The preliminary numbers look like the Affordable Care Act (ACA) is going to work as intended. Insurers were required to declare if they were going to and what plans and premiums they would offer in the individual exchanges by early May. In Georgia, seven insurers are participating in all or parts of the state. The premiums and plans they are offering resemble those currently offered by large employers.
A central question is whether the private insurance market as reconfigured by the ACA will be sustainable. A sustainable private insurance market is possible only if adverse risk selection is managed. Adverse risk selection is the fact that individuals with the highest demand for health insurance are those with the greatest health care needs. No insurance market can be sustained if the only people purchasing insurance are those about to file a claim.
Currently almost 95 percent of those with private health insurance coverage purchased that coverage through an employment-based plan. That is no accident, nor solely a function of the tax preference for employment-based coverage. It created through a market innovation that mitigated adverse selection: the bundling of employment with health insurance coverage. By bundling health insurance into the compensation of employees the decision to purchase health insurance coverage was no longer a simple calculation of an individuals risk of needing care (health) and the cost of coverage. More individuals with low risks of needing health care purchased coverage so the premiums were lower so more people got coverage.
There are major differences between group and individual coverage however. Group plans pool costs together and charge every participant the average costs for the group. That means that healthy workers and their families pay more than they would if rated individually while less healthy workers and their families pay less then they would if individually rated.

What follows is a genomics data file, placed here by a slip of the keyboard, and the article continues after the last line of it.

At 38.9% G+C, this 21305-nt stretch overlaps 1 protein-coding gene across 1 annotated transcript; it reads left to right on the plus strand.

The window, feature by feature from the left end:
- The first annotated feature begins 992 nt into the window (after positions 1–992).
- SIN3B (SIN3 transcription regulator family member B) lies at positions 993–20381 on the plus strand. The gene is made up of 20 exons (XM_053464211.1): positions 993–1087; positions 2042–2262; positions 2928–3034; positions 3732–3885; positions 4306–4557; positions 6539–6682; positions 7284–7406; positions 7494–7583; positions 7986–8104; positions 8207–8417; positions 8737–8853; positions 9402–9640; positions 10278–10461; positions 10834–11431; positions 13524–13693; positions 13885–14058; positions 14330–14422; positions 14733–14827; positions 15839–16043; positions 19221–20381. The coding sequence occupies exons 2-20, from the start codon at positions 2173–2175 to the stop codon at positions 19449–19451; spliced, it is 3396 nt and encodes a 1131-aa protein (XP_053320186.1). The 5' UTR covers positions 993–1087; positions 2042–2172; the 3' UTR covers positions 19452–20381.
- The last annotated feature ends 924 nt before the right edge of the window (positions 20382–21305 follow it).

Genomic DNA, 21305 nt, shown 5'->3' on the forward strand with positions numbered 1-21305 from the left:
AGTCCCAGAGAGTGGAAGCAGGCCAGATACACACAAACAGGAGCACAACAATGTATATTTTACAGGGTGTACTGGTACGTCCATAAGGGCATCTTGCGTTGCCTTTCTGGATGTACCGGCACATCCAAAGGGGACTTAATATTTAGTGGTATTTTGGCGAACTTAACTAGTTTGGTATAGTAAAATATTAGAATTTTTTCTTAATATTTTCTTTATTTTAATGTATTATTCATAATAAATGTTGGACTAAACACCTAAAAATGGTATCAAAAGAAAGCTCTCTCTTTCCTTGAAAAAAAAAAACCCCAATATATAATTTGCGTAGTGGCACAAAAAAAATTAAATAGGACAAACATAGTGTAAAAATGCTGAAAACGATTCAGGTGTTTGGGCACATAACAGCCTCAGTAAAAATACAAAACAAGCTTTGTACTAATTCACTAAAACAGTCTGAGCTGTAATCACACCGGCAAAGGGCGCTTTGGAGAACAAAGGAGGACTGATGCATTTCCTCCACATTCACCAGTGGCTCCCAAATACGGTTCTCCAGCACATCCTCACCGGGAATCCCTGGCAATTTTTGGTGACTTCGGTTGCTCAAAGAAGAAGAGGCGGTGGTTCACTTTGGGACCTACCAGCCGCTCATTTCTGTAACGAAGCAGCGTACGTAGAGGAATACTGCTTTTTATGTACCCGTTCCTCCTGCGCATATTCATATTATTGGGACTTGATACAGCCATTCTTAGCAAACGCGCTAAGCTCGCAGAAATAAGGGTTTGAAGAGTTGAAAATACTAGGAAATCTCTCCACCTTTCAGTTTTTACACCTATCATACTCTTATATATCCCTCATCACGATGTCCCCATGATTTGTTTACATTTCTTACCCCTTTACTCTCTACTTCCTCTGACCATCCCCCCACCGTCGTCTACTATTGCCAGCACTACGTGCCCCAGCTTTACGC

In the current individual insurance marketplace only those who can demonstrate their good health are offered coverage. The ACA changes the individual market starting in 2014 so that everybody who applies will be offered coverage and the premiums for the same plan can only vary by age, tobacco use, and region of the state. That means that younger healthier individuals face higher premiums, but everybody is offered coverage.
The question is will enough young and/or healthy individuals participate in the individual market to make it viable. Looking at the prices filed for the 2014 exchanges its clear that younger adults will pay more than those who can get coverage now, but the coverage would be more generous. They are not required to buy that more generous coverage if they are under 30: they can elect to purchase a catastrophic plan that resembles the plans many are now offered.
Currently the about half of the adults with individual coverage in Georgia are under 30; about 220,000 people. That same age cohort accounts for about 30 percent of the uninsured and 20 percent of the group health market. What the insurers who are participating in the exchanges have estimated even if a large percentage of younger adults decline to participate in the individual market the resulting risk pool will resemble current risk pool for large groups. In other words: a sustainable market. The subsidies available by income in the exchanges are likely to increase the participation of younger individuals.
There will remain important sources of disparity in access to health insurance. A major component of the ACA’s effort to increase access to health care is the expansion of Medicaid eligibility to those whose family income is less than 133 percent of the Federal Poverty level. The subsidies in the exchanges are only available to those whose family income is over poverty. States who elect not to expand Medicaid will leave many families without access to either public or private coverage. It is estimated that in Georgia that 600,000 people who would have gained coverage will remain uninsured as a result of declining to expand Medicaid.
While only about 30 states have elected to expand Medicaid, the return on investment for most the states currently not expanding is so large that it is likely that they will eventually opt in.
Regional differences in both price and choice will result in differences in access across Georgia. While individuals in the Atlanta area will have relatively low premiums and multiple plan choices, residents of south Georgia will face premiums as much as 40% higher and only two insurers. The ACA requires that two additional national plans be offered in each exchange, but in only 30 states in 2014. An email response to a request for information said they states and plans will be announced in July.
At this point in 2013 it appears that there are a competitive number of plans in most regions, premiums comparable to employment-based coverage, and sufficient demand to make the individual health insurance market sustainable in 2014 and beyond.